Diverticulosis is extremely common, especially among older people and those who maintain low-fiber diets. In fact, more than half of adults aged 70 and over have the condition – and most don’t even know it!  

Diverticulosis, however, occurs more rarely. Studies indicate that diverticulosis became more common during the 20th century, especially throughout North America, Europe and Australia. It is less common in Asia and very uncommon in Africa. 

This data is what leads experts to believe that low-fiber diets, common in Western nations, may be a risk factor. Studies on animals appear to confirm this possible link. It has also been shown that diverticulitis occurs less frequently among vegetarians.

To schedule a diagnostic test for diverticular disease, contact a board certified gastroenterologist today!



Who gets diverticulosis?

Diverticulosis is a very common condition among Americans, affecting half of all people over 60 years of age – and nearly everyone by the age of 80. As people age, the pouches in the digestive tract become more prominent. 

Does diverticulosis ever require surgery?

Surgery typically isn’t required for patients with acute diverticulitis. There are exceptions, of course. Your GI specialist may recommend surgery if abscesses have formed and do not respond to antibiotics.

What is the main cause of diverticulosis?

The cause of diverticula remains unknown, but these small pouches on the digestive tract’s lining are often associated with a low-fiber diet.

How common is it?

Diverticulosis is extremely common, especially among older people and those who maintain low-fiber diets.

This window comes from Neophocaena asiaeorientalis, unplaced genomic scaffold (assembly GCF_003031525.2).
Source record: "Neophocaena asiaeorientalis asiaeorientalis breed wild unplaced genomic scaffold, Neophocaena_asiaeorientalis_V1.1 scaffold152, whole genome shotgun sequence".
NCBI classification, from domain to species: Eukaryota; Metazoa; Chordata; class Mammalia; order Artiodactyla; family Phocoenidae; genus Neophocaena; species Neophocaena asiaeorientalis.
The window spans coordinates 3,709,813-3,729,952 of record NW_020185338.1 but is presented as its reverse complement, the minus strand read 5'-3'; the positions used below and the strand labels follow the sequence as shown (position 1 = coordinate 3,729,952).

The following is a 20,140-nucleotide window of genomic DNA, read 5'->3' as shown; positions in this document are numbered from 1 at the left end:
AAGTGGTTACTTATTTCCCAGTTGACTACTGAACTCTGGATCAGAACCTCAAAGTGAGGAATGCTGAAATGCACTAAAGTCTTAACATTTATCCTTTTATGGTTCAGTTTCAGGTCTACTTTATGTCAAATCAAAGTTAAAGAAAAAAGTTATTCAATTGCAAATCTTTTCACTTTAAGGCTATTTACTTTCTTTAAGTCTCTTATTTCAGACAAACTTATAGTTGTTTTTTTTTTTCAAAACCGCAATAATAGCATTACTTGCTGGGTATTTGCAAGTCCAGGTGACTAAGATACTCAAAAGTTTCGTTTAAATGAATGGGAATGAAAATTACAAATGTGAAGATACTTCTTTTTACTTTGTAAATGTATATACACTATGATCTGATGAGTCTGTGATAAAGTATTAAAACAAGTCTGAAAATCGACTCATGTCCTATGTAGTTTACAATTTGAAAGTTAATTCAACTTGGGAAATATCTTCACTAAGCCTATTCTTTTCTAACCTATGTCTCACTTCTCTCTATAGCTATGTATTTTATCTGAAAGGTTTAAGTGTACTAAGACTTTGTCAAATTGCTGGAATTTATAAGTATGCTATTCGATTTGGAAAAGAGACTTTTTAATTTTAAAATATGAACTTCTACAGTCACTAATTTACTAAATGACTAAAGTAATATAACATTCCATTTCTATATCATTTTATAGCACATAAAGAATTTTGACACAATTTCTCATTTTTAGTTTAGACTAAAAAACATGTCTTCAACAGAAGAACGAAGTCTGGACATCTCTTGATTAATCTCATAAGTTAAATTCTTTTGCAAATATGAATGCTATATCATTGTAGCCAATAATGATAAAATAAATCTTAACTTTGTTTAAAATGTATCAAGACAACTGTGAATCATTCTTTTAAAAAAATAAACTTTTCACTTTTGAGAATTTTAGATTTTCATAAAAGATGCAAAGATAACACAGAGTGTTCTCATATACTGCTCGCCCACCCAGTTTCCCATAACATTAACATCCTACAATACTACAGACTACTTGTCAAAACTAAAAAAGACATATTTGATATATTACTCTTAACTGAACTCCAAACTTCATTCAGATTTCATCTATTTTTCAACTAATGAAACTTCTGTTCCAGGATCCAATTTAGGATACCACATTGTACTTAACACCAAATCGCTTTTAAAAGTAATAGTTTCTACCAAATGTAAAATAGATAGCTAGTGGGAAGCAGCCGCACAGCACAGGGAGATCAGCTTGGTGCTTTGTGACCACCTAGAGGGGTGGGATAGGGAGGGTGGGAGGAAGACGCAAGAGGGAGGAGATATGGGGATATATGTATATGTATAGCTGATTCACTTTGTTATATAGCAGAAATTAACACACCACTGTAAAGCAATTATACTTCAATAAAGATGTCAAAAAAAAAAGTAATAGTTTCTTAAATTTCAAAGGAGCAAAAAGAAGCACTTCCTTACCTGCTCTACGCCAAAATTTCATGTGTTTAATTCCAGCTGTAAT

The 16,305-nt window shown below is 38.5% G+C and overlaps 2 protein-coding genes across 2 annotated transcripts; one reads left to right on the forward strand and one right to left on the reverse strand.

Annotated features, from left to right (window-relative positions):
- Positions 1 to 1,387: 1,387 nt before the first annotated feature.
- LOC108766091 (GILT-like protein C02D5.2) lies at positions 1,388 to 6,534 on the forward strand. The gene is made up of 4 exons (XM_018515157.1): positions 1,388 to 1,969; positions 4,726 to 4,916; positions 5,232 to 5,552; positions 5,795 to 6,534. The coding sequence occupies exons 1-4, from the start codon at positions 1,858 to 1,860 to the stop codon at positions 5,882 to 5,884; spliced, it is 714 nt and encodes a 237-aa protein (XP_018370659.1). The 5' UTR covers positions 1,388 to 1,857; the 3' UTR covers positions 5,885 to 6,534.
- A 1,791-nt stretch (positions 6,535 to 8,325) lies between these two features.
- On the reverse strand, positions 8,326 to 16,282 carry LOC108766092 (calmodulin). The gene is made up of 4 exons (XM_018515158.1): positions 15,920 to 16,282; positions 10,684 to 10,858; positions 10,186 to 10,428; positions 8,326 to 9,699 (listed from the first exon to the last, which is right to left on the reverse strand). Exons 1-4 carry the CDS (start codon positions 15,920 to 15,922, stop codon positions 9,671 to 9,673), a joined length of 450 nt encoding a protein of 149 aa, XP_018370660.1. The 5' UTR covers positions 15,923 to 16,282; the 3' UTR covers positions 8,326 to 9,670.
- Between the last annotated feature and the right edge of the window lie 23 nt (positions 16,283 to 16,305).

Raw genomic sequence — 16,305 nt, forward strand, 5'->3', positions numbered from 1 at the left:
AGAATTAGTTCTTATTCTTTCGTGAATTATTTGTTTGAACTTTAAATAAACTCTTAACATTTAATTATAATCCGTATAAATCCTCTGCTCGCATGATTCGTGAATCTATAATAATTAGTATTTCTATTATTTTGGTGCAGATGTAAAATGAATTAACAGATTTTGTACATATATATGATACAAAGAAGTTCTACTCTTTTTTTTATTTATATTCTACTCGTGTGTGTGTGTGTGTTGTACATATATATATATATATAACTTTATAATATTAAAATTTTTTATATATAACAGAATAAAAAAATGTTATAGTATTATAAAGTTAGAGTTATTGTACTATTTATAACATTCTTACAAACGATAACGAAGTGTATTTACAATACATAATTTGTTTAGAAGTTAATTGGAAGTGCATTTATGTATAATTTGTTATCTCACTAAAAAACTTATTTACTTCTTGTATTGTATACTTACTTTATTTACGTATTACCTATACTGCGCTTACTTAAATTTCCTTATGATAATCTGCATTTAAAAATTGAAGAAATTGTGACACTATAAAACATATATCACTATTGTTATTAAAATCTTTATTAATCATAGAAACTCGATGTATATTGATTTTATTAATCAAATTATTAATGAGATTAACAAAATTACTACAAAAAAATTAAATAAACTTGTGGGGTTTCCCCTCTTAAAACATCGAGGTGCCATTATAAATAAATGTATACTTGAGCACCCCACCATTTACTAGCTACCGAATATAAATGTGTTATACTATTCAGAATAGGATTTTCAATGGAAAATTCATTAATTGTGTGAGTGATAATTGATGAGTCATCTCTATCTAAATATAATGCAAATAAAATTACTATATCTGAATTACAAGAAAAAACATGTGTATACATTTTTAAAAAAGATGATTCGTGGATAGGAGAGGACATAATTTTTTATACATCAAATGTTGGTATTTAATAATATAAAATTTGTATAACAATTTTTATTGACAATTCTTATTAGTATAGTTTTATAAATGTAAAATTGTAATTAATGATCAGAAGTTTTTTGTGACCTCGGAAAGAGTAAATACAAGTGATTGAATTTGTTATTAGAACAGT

What is the difference between diverticulosis vs diverticulitis?

Diverticulosis occurs when small defects in the muscle of the wall of the large intestine or colon allow small pouches to develop. Diverticulitis, a more serious condition, occurs when the small pouches become inflamed or infected.

Does drinking water help diverticulosis?

Yes, water can help with diverticulosis – as does adding fiber to your diet. This additional “roughage” absorbs the water as it moves through the digestive system, helping to keep stool soft.

What is the biggest risk factor for diverticulosis?

Age plays a leading role in the formation of diverticula, with more than half of diverticulosis patients aged over 60. 

When should I worry about diverticulosis?

Many patients have diverticulosis for years without knowing it, if no concerns or complications arise. If the diverticula become infected, painful symptoms often present – and require treatment by a trusted GI doctor.

Can you live a long life with diverticulosis?

The vast majority of patients live their entire lives without any complications. Maintaining a low-fiber diet, a healthy weight, and an active lifestyle can help keep complications at bay. 

Is walking good for diverticulosis?

Physical activity, including walking, can lower your risk of developing diverticulitis. 

Should you have a colonoscopy if you have diverticulosis?

Patients suffering from diverticulitis face a higher risk for colorectal cancer and should schedule a colonoscopy to rule out a colorectal cancer diagnosis. 

What is the long-term treatment for diverticulosis?

Long-term management will likely include a high-fiber, low-fat diet as well as regular physical activity.


To learn more about treatment for GI tract issues in Charleston, SC, get in touch today! Charleston Gastroenterology is committed to a higher standard of caring – and we provide a range of medical treatments to help you feel your best.

If you are experiencing painful gi tract symptoms, schedule your appointment today! No referral needed.